The Silk Road, a term coined by the nineteenth century German explorer Ferdinand von Richthofen, is actually a network of several trade routes between China and the West that has existed for over two thousand years. Starting at the ancient Chinese capital of Chang’an (present day Xian), the road bifurcated into two prongs at Anxi to skirt the Taklamakan Desert, and then met again at Kashgar on a further course to the west. Today, high speed expressways cover the same routes, more or less. To say that we were excited about journeying in the footsteps of Marco Polo would be an understatement! 
After staging through Abbottabad, Chilas and Hunza by a pick-up van, we did a test run of our bikes on the new portion of the Karakoram Highway that tunnels through the mountains at five places. The turquoise Ata’abad Lake formed a picture-perfect backdrop during the test ride;  happily, we found both man and machine in good working order. After reaching Sost, we checked in at the PTDC motel, where the old faithful Shams-ud-din welcomed us warmly. An excellent handyman, he had been of great help in a previous expedition, and was again at his best this time. After a two-day stopover which involved tying up loose ends, and some coordination with immigration authorities at Sost, we set course for Khunjerab on 12 July. We had been granted a rare special permission by the Chinese authorities to cross over into China on bicycles, which is otherwise almost always done on an authorised public vehicle, or an escorted private one. The 85 km journey had to be spread over two days, as the very steep climb cannot be negotiated in one go without altitude sickness getting the better of any cyclist. The route to Khunjerab winds through stark mountains, which seemed rather claustrophobic due to their proximity.  Callously dumped mineral water bottles and unsightly graffiti spray-painted over rocks – mostly of the ‘X loves Y’ variety – was disconcerting to watch all along the route.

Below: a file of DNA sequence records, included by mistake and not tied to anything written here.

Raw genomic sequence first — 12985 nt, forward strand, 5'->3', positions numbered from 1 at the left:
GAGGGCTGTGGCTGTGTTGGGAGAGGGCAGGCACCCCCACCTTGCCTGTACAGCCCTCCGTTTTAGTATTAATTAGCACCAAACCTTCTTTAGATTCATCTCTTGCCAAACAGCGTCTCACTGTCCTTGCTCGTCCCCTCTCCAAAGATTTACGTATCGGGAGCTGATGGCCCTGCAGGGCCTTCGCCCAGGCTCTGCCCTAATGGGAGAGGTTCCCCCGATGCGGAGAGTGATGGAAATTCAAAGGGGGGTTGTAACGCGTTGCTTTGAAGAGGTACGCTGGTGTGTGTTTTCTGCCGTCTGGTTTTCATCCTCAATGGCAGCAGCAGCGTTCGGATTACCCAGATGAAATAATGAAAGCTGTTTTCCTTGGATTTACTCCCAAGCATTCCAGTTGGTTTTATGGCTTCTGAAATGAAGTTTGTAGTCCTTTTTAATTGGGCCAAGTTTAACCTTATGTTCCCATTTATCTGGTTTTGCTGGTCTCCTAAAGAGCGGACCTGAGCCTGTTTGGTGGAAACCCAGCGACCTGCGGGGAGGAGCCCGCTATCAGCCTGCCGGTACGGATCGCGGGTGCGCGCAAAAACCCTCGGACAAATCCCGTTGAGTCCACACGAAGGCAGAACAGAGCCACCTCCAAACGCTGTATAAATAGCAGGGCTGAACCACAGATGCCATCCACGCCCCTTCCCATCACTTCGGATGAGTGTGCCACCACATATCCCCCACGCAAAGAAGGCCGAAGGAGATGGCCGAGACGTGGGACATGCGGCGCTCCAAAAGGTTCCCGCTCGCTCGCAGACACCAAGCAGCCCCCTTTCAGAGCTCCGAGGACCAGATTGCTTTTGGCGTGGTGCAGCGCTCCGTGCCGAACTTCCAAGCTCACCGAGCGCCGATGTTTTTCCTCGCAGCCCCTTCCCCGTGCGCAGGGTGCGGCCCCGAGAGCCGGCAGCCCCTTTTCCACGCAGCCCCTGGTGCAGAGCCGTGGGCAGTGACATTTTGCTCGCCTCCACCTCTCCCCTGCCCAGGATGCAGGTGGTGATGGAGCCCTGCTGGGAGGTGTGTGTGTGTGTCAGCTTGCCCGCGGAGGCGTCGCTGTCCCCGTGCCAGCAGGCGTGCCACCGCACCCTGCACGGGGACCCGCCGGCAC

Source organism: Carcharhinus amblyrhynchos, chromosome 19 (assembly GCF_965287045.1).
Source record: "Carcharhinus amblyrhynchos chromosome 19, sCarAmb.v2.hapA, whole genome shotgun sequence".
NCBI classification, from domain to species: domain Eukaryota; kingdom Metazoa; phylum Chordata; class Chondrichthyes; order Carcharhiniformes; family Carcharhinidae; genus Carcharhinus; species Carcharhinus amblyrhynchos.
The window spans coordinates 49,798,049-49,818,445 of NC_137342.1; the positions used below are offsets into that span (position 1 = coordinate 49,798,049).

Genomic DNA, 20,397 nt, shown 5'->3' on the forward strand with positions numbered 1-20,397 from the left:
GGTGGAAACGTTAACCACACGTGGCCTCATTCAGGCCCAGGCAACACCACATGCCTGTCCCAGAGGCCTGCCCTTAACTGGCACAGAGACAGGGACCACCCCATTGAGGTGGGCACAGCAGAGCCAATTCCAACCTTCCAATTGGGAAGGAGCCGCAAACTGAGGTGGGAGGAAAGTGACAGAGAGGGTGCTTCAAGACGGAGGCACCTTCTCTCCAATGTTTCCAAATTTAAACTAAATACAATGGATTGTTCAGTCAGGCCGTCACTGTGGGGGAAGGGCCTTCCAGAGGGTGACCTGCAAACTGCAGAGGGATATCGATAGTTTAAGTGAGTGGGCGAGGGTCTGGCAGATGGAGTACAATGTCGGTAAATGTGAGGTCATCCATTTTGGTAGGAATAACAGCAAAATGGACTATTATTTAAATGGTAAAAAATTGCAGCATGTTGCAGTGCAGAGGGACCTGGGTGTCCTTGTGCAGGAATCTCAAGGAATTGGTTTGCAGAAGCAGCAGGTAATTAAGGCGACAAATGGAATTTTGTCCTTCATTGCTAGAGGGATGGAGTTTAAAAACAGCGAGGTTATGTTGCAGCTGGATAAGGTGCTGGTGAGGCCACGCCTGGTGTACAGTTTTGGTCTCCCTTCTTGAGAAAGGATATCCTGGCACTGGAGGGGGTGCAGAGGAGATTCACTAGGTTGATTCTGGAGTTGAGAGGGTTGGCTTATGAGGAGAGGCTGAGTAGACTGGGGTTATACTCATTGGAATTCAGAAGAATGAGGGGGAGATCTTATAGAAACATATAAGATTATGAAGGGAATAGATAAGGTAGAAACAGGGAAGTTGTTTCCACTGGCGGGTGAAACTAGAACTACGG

Ice cold and oxygen-starved air greeted us at Khunjerab Pass, commonly known as Zero Point.  Our baggage arrived in an accompanying pick-up, and it was promptly rigged onto our bikes. In no time we had a mini bedroom, kitchenette, pantry, pharmacy and a workshop each, all mounted on two-wheels. As we crossed the joint Pak-China border post that looked like a huge drive-through mausoleum, a small crowd of visitors cheered us off. We had to bike another three kilometres before we got to the Chinese security post where preliminary security clearance is done; the detailed immigration and customs formalities are completed at Taxkorgan, 125 km away. The descent from Khunjerab to Taxkorgan was an ear-popping 5,000 ft, though the eyes were treated to beautiful scenery all along, with the Taxkorgan River flowing parallel to the road, and the Kunlun Mountains forming a stunning backdrop towards the east. The lush green pastures were dotted with yurts (tents) of the semi-nomadic Kirgiz, many of whom continue to prefer a pastoral to an urban lifestyle.
Arriving at the Immigration and Customs facility in Taxkorgan, we were dismayed to discover that the computer network had developed a major fault. We had to wait for six hours before the system was in order, but during this while we two were given preferential treatment and the VIP waiting rooms were opened for us. Some officials detailed to give us company told us – in passable English – that according to their records, we were the first Pakistani cyclists to have crossed over from Khunjerab into China. When all formalities were complete, an officer was nice enough to guide us to the Crown Inn, as we speed-biked behind his car in a midnight drizzle.
The Hunza Connection
Taxkorgan, the seat of the sparsely populated county of the same name, is the Western-most Chinese town, almost abutting the Tajikistan border. Its population speaks Sarikoli, though the language is officially referred to as Tajik, despite being quite different from what is spoken in Tajikistan. Taxkorgan’s historical links with Pakistan were noticeably advertised through many roadside billboards and buntings celebrating 65 years of Pak-China diplomatic relations.  Our salaam greetings were always pleasantly responded to by the surprised locals.  The small sleepy town has no high-rise buildings or flashy shopping malls.  Some gemstone shops run by Pakistanis from Gilgit and Sost could be seen in the marketplace.  Government bureaucracy and Communist Party offices were abundantly evident all over the city.  We noticed that mosques were nowhere to be seen, only to discover that the majority people belong to the Ismaili sect who make do with inconspicuous jamaat khanas for religious services.  Some cultural affinity with the people of Hunza-Nagar District was evident in women’s headgear, which consists of a colourful pillbox hat held in place by a headscarf. The custom of women shaking hands with male acquaintances was also found to be similar.